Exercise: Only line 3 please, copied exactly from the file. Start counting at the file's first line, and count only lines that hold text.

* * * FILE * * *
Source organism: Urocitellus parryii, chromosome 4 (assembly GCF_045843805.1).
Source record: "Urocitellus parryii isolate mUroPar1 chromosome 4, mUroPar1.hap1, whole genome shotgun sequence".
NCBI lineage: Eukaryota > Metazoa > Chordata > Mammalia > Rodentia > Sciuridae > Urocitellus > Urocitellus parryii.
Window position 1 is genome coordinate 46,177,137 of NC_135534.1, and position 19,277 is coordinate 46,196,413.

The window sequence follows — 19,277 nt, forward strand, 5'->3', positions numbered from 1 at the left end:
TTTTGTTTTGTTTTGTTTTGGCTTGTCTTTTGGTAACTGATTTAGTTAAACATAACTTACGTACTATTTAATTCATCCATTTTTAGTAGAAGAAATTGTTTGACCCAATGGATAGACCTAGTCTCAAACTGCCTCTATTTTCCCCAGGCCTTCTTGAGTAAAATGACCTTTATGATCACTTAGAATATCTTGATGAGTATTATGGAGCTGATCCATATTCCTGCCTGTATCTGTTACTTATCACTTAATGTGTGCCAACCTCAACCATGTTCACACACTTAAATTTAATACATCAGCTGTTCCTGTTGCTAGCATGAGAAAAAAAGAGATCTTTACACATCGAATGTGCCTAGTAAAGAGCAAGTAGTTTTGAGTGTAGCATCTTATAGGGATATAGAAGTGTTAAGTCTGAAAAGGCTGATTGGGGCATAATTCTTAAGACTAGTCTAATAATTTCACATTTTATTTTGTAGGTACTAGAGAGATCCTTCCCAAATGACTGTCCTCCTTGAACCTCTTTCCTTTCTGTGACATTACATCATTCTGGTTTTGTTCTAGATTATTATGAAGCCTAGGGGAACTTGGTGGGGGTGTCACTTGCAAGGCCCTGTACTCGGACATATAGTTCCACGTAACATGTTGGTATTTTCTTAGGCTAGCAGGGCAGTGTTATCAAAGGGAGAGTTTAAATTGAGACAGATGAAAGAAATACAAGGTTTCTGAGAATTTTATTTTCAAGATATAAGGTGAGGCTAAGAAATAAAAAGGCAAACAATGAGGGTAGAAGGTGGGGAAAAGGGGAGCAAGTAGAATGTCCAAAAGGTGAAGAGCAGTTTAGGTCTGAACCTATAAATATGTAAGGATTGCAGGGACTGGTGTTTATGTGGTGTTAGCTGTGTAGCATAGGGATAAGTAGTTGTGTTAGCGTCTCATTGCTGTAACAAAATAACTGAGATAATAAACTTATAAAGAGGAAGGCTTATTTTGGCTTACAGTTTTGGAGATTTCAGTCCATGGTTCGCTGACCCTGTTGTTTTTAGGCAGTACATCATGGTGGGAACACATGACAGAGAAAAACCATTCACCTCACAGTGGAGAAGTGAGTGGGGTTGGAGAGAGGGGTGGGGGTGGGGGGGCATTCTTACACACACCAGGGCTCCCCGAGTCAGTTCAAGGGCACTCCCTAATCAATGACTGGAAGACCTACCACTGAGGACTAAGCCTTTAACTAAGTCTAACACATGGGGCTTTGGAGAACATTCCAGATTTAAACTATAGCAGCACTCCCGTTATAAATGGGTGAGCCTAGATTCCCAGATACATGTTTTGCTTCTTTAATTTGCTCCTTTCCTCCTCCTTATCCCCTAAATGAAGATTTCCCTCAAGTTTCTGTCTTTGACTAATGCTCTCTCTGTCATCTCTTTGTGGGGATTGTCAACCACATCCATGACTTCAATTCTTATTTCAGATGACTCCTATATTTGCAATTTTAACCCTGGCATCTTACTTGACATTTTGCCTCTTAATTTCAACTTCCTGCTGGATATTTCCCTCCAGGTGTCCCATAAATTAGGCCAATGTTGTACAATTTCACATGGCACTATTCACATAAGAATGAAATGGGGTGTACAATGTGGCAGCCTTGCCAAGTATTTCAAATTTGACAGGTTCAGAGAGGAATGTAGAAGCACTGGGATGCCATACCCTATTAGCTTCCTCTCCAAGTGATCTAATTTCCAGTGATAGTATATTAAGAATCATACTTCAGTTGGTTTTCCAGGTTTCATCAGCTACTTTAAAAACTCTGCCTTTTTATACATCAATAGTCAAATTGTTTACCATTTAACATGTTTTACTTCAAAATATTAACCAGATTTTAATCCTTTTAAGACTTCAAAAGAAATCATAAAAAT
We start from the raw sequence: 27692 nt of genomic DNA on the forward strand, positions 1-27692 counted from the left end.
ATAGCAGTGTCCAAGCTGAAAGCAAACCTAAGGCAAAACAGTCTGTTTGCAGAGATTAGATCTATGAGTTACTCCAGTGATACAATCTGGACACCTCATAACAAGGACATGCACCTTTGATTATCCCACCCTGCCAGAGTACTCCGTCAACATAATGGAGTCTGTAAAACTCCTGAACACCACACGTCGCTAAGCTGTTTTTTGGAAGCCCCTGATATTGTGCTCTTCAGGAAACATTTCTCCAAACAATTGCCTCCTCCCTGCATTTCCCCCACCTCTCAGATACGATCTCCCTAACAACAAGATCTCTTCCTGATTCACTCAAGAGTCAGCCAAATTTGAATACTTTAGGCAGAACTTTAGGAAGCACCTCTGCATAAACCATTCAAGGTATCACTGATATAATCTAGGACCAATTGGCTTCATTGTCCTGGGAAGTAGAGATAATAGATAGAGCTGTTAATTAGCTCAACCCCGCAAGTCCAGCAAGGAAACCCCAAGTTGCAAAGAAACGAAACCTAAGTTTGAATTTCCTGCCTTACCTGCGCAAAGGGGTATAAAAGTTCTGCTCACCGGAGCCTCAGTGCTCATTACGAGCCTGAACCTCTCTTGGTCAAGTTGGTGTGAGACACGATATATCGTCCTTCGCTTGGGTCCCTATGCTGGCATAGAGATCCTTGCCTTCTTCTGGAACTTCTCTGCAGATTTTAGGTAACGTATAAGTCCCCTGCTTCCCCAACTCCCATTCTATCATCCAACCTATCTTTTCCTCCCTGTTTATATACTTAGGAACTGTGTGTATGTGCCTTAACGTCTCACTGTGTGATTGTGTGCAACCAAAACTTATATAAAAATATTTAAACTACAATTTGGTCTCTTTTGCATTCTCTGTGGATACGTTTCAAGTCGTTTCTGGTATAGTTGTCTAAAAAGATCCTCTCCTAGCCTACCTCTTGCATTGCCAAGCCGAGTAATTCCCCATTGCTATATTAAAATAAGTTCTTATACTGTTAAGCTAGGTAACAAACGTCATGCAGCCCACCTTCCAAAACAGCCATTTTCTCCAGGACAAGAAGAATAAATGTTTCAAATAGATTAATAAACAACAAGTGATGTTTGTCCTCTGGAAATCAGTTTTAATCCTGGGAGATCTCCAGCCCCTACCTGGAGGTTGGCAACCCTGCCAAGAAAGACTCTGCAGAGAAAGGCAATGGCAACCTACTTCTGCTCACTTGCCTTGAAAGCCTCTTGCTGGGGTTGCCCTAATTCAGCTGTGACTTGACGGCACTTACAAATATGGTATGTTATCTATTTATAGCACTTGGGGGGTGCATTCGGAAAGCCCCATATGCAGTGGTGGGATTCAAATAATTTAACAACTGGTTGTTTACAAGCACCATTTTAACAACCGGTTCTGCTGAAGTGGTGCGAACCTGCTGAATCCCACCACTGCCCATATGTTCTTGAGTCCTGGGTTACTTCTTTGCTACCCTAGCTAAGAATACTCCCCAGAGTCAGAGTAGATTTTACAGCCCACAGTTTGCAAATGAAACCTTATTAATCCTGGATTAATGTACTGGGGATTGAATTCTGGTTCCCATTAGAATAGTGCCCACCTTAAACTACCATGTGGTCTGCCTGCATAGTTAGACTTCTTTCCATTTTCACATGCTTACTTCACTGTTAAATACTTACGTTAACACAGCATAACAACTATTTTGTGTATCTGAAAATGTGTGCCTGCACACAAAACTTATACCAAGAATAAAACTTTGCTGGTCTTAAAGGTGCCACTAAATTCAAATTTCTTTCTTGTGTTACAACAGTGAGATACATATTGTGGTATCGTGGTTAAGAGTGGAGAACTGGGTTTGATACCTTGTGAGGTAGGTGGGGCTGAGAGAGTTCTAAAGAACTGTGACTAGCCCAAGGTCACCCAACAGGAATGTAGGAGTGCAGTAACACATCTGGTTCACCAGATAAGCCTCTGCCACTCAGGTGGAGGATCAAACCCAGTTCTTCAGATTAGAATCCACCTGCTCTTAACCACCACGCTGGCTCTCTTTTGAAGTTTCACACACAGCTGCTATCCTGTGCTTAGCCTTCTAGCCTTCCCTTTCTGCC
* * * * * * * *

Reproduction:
NCBI lineage: Eukaryota > Metazoa > Chordata > Mammalia > Rodentia > Sciuridae > Urocitellus > Urocitellus parryii.